The materials used in our products are of the highest quality.
The first and most important material used in making our knives is stainless steel. Stainless steel has come a long way since its introduction in knife making in the 20th century. Early stainless steels used in knife making had very poor edge retention and dulled easily. Many large, well known knife making companies are using stainless steel that was developed decades ago. This is why many people still believe that old fashioned “carbon steels” are superior. The truth is that the best stainless steels on the market today hold an edge at least as well as carbon steels. On top of this, stainless steel is of course “stainless.” We use leading-edge American steel manufactured by Crucible Industries for all of our blades. All of the knives we make currently use CPM® S35VN™ stainless steel, introduced by Crucible in 2009. The alloy composition and methods used to produce it make it one of the best cutlery steels available. Compared to 440C stainless steel ( the first of the good knife making stainless steels, and still widely used today) S35VN offers significant gains in wear resistance as well as toughness (up to 45% better edge retention in CATRA testing). In practical use, we’ve found S35 holds an edge about 2-3 times longer than a typical german chef’s knife, under the same circumstances.
G10 Handle Material
Our standard handle material is called G10, a laminate made up of layers of fiberglass and epoxy resin. It is widely used in the manufacture of custom and high quality production knives for a few reasons. It is extremely strong, virtually immune to cracking, highly stain resistant, available in many colours and very attractive. For an idea of the strength of G10, see our torture test video.
We offer most of our knives with wood scales. Our current standard woods include:
Pacific Yew: Harvested from a large dead wild tree on Bowen Island BC near Vancouver in 2014. This is a native west coast wood that can vary in colour from rich orange to almost black, and grain can vary from straight to highly figured. Yew was traditionally used for bow making.
Western (Bigleaf) Maple: Harvested wild from the Parksville area of Vancouver Island in 2010. This was a large tree with some spalting, resulting in many of the scales showing black streaks and multi colours.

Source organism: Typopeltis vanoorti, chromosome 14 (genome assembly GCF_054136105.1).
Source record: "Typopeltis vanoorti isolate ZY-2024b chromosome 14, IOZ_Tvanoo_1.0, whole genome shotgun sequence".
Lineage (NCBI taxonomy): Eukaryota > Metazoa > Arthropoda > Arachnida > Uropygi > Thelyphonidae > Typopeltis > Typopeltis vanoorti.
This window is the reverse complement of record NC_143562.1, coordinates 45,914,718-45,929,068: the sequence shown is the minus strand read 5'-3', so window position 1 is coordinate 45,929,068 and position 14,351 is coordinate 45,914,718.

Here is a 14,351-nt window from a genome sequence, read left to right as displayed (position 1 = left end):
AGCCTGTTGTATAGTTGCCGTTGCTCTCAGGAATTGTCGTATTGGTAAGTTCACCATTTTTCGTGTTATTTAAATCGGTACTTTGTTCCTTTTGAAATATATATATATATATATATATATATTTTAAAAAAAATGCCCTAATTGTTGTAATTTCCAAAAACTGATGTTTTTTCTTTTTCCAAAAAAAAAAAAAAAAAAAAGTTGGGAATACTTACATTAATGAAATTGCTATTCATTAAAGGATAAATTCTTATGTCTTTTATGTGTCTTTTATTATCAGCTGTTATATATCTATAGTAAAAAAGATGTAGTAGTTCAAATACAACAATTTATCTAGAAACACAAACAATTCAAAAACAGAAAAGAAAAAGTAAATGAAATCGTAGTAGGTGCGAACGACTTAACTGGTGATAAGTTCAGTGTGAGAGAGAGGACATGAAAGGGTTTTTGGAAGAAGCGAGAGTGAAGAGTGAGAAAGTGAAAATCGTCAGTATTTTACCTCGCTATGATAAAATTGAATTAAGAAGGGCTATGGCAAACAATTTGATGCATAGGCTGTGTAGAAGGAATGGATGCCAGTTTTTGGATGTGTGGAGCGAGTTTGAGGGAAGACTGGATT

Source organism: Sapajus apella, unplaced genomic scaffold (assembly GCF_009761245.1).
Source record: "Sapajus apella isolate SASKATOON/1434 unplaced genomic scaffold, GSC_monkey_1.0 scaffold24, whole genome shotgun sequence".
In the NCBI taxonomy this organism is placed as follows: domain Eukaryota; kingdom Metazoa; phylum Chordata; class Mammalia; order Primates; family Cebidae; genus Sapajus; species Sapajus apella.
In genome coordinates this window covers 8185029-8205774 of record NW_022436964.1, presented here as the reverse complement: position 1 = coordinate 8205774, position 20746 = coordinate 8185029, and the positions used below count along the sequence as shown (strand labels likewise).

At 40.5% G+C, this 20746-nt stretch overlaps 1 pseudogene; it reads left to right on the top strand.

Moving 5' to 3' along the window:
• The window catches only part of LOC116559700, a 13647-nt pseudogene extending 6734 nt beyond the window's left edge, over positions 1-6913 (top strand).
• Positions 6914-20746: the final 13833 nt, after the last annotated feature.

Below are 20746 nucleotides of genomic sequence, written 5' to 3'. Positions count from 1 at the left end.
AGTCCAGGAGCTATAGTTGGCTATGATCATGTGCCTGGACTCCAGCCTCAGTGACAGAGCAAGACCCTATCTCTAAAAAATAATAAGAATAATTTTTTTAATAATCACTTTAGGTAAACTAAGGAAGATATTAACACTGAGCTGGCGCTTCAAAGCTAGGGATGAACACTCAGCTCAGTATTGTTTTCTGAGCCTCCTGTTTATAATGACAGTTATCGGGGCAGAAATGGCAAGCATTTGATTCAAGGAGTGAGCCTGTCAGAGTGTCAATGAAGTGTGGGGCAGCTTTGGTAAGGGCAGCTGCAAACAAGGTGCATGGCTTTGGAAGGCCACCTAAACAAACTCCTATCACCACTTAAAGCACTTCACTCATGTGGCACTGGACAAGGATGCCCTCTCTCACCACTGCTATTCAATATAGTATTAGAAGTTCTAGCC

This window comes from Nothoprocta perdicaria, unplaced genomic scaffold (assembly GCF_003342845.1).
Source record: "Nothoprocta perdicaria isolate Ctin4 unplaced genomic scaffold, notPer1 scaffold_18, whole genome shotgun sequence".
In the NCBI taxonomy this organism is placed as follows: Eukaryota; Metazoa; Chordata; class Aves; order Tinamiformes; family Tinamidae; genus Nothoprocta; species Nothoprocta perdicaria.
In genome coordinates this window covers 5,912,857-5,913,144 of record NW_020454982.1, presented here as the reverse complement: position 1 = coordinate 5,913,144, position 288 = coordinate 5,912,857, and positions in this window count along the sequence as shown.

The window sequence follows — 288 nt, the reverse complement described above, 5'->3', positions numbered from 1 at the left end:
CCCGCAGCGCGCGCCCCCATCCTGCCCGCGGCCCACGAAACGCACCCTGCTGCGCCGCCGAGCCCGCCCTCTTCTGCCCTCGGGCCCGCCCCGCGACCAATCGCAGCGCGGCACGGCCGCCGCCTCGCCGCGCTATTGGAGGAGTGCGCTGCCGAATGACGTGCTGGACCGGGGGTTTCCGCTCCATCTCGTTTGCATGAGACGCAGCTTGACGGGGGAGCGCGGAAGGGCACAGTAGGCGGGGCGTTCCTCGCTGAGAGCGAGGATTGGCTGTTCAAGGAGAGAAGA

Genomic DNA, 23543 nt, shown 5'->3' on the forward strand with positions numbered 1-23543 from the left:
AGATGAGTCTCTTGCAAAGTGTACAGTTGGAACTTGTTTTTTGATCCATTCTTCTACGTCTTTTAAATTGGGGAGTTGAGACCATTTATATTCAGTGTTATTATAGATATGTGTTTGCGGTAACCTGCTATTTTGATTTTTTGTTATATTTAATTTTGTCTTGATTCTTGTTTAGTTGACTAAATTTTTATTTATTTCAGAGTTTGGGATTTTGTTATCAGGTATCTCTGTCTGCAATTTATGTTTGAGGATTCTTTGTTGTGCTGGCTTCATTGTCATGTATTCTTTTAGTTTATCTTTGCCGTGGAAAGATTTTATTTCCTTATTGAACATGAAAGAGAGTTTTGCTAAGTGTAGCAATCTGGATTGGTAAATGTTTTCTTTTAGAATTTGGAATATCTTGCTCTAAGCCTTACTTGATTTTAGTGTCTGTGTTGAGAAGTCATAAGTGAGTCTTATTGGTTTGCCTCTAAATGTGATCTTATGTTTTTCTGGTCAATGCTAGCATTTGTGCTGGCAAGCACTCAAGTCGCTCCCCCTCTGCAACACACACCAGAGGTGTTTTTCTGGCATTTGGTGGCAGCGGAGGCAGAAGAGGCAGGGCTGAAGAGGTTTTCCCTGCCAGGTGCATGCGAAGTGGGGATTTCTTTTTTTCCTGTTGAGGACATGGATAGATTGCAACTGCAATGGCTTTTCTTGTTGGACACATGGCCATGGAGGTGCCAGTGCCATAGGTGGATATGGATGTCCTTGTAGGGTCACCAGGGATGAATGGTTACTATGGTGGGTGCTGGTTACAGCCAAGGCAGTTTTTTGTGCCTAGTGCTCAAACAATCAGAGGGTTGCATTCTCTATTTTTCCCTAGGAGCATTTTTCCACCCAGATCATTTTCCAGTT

London Plane: we sourced this from a Vancouver woodworker who had harvested it as urban timber from the Metrotown area of Burnaby where we operate. Not native to BC, but commonly planted as an urban tree here. Very similar to American Sycamore, with some very spectacular lacy figure to the grain. It is estimated that about 10% of the street and park trees in London England are this species.
Western Dogwood: The flower of this tree is BC’s provincial flower. Though native to BC, the wood we have came from an urban tree, also harvested from the Metrotown area of Burnaby during a redevelopment project.
How we treat the wood: Once the handles are milled, We vacuum seal the wood with a highly water resistant epoxy then finish with a durable UV protective layer. This makes for a handle that works well for a kitchen knife that gets wet frequently. We pack wood handle car instructions with each wood handled knife we ship.
Wood does not have the shear ruggedness of G10, but every scale has a unique look. When ordering a knife with a wood handle, let us know if you prefer a particular look and we will try to accommodate you.
Fixed blade, full tang knives are most often made with riveted-on handles. On such knives, the handles are sanded smooth with the tang at the factory. This results in an apparently flawless flush fit between the tang and handle scales. For both small scale custom makers and for robot-finished commercial knives, this basically means leaving the parts a little oversize during assembly and then sanding it all down to the finished size.
We have chosen a different approach, which offers a few advantages. Our process involves making parts to a very close tolerance so that the handle scales bolt on to the knife tang without the final sanding step. The biggest benefit of doing it this way is that it enables the knives to be easily serviceable. If a handle scale is physically damaged, all that is required is to unscrew the scales and put on replacements. With our method the fit is a little less pristine than the all-parts-sanded-at once approach, but we feel that serviceability far outweighs this minor difference. One of our FAQs also discusses handle attachments.
The sheaths for our outdoor knives are made of KYDEX® (produced by KYDEX LLC in the USA), a modern thermoplastic. It is a very popular sheath material offering many advantages over traditional leather. It is formed around the knife using heat, this gives the sheath a glove-like fit, keeping the knife secure even when turned upside down. It is also waterproof and stain/chemical resistant. We use brass rivets in sheath construction to provide long term durability and prevent any chance of rusting.